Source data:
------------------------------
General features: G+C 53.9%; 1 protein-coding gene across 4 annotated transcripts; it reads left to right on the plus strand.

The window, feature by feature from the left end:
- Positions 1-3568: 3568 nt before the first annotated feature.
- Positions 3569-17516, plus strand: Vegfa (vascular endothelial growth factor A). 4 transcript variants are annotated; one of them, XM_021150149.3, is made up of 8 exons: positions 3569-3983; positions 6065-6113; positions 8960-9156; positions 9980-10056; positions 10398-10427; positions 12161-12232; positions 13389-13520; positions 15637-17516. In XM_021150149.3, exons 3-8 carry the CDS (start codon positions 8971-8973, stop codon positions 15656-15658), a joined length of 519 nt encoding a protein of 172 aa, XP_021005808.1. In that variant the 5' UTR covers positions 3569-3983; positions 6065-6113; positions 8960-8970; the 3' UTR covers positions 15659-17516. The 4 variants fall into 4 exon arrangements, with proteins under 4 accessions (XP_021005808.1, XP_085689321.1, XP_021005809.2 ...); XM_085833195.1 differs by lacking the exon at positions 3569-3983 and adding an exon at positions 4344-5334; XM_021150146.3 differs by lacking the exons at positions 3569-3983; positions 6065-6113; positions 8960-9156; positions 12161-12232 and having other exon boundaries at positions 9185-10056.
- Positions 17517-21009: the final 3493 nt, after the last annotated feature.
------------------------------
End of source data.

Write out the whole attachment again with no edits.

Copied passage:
General features: G+C 53.9%; 1 protein-coding gene across 4 annotated transcripts; it reads left to right on the plus strand.

The window, feature by feature from the left end:
- Positions 1-3568: 3568 nt before the first annotated feature.
- Positions 3569-17516, plus strand: Vegfa (vascular endothelial growth factor A). 4 transcript variants are annotated; one of them, XM_021150149.3, is made up of 8 exons: positions 3569-3983; positions 6065-6113; positions 8960-9156; positions 9980-10056; positions 10398-10427; positions 12161-12232; positions 13389-13520; positions 15637-17516. In XM_021150149.3, exons 3-8 carry the CDS (start codon positions 8971-8973, stop codon positions 15656-15658), a joined length of 519 nt encoding a protein of 172 aa, XP_021005808.1. In that variant the 5' UTR covers positions 3569-3983; positions 6065-6113; positions 8960-8970; the 3' UTR covers positions 15659-17516. The 4 variants fall into 4 exon arrangements, with proteins under 4 accessions (XP_021005808.1, XP_085689321.1, XP_021005809.2 ...); XM_085833195.1 differs by lacking the exon at positions 3569-3983 and adding an exon at positions 4344-5334; XM_021150146.3 differs by lacking the exons at positions 3569-3983; positions 6065-6113; positions 8960-9156; positions 12161-12232 and having other exon boundaries at positions 9185-10056.
- Positions 17517-21009: the final 3493 nt, after the last annotated feature.